That Shade and Silverfin - Finbar to his mates - are terrorising a fat devil called the Scarlet Terror as they chat just makes things even better. We don't learn the nature of the mission they're on, but it seems Finbar will be closing the matter with his bag of tricks.
Shade has other fish to fry - Lord Dudley Caldecott, his descendant, who's mixed up in some kind of mystical mumbo jumbo. Confronting him in the bowels of Bloomsbury, the man formerly known as Dickie Swift is in for a surprise ...
Writer James Robinson's 12-issue mini-series just gets better, though I have to declare a bias; I'm English and it's a joy to see the UK treated as something other than a museum piece (ironically, in a comic featuring just such things). The Shade has come home and while things have changed, people are essentially the same - disappointing. Well, his people at least - Dudley is a thoroughly nasty piece of work, willing to sacrifice others in an arcane ritual while talking banal business with a power broker pal. Shade doesn't look kindly on such behaviour, despite his involvement in a murder just hours previously - apparently the last of several, for 'a greater good'. I wonder if Dudley would try to excuse his own crimes in similar manner? Good on Robinson for reminding us that despite his many acts of goodness, the Shade is still black of heart at times.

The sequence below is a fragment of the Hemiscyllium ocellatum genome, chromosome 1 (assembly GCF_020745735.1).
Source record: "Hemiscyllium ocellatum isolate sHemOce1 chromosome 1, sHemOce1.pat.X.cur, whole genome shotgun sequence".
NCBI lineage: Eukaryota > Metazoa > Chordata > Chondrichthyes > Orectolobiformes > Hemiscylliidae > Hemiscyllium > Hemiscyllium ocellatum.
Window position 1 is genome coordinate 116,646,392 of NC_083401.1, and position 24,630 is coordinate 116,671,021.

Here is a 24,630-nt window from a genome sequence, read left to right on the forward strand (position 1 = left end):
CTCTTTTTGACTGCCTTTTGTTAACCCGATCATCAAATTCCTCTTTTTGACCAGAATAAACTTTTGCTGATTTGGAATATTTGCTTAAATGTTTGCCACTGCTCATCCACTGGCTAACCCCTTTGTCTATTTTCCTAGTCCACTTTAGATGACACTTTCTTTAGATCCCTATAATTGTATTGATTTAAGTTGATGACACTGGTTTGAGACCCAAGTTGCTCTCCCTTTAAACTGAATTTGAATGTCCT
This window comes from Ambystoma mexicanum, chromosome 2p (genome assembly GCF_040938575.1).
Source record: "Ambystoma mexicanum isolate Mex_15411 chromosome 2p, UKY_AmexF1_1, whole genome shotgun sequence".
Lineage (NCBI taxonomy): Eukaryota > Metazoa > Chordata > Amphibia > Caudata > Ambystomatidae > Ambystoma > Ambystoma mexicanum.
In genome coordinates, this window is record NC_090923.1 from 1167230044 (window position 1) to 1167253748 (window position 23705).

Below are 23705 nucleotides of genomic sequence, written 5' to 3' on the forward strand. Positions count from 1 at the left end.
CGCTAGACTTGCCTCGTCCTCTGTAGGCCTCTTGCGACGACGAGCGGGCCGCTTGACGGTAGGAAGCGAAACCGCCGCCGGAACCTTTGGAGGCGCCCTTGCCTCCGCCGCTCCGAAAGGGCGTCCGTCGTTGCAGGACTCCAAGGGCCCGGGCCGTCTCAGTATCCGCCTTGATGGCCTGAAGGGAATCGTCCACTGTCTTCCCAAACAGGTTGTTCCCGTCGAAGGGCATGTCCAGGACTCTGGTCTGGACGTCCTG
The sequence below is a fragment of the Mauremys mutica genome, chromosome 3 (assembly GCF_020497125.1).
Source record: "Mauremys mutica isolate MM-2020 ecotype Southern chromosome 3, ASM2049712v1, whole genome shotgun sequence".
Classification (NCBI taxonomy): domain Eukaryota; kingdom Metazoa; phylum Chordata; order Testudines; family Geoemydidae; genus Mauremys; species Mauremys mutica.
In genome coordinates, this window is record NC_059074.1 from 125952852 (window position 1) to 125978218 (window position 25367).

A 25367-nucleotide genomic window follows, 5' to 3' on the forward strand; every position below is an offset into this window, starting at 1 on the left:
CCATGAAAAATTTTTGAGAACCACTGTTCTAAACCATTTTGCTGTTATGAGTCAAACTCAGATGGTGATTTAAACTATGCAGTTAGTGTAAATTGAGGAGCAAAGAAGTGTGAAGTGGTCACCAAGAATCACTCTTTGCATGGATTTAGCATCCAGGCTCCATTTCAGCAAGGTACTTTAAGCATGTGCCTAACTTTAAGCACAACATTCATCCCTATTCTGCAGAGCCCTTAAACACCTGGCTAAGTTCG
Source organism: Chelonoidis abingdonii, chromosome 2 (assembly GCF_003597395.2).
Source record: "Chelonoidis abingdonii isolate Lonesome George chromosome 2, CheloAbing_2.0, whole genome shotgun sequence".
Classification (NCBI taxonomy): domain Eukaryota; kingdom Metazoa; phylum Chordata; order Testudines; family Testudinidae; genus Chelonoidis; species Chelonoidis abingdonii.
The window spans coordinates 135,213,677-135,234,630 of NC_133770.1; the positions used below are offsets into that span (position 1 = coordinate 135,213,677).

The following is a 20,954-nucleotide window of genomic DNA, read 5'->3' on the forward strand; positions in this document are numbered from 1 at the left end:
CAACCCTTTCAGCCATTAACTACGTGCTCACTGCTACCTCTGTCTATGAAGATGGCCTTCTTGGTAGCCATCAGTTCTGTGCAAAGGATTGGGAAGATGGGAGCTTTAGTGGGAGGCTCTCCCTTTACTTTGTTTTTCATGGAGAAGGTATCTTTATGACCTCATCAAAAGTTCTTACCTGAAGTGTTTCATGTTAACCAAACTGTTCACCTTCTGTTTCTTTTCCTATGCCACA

While there are several attention-grabbing scenes, one of the finest sequences is subtlety itself, as Shade pursues Dudley through London, using his teleportation to pop up everywhere.
Tony Harris turns in another cover to treasure - it's just a shame the title blurb doesn't work with it.
With three issues to go, Robinson continues to introduce new threads, but I'm confident he'll tie everything up in a neat bow. Like Irving, he's a craftsman and a stylist, and I'll be sorry to see Shade disappear into the ether when things wrap up.